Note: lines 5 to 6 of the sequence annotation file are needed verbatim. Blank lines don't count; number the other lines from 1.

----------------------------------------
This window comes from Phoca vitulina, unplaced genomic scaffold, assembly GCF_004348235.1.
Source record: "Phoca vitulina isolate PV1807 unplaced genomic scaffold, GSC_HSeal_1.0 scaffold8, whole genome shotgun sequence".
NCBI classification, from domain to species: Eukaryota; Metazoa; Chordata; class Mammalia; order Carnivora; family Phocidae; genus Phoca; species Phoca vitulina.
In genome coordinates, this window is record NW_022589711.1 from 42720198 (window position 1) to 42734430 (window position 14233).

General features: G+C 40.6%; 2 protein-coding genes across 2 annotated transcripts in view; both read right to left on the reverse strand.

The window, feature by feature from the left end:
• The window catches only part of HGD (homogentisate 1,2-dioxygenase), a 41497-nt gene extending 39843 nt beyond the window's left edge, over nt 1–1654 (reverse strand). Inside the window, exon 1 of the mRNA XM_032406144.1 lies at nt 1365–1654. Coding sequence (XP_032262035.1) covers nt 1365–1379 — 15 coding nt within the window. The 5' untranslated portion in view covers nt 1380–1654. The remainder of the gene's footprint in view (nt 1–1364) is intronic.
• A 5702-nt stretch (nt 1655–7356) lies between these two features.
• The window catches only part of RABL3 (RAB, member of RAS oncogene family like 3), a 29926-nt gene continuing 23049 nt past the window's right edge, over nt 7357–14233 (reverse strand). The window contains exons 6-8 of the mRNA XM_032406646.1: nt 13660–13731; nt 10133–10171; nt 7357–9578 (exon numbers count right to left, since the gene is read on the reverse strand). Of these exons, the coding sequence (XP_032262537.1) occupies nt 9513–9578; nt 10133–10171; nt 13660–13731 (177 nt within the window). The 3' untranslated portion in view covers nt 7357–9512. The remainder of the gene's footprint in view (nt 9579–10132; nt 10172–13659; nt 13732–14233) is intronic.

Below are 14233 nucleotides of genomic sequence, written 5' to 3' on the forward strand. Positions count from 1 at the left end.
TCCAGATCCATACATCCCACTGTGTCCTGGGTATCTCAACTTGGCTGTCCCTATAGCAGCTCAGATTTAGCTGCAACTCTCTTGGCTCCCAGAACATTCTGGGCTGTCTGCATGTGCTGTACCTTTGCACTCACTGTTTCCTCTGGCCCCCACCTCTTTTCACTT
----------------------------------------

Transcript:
General features: G+C 40.6%; 2 protein-coding genes across 2 annotated transcripts in view; both read right to left on the reverse strand.

The window, feature by feature from the left end: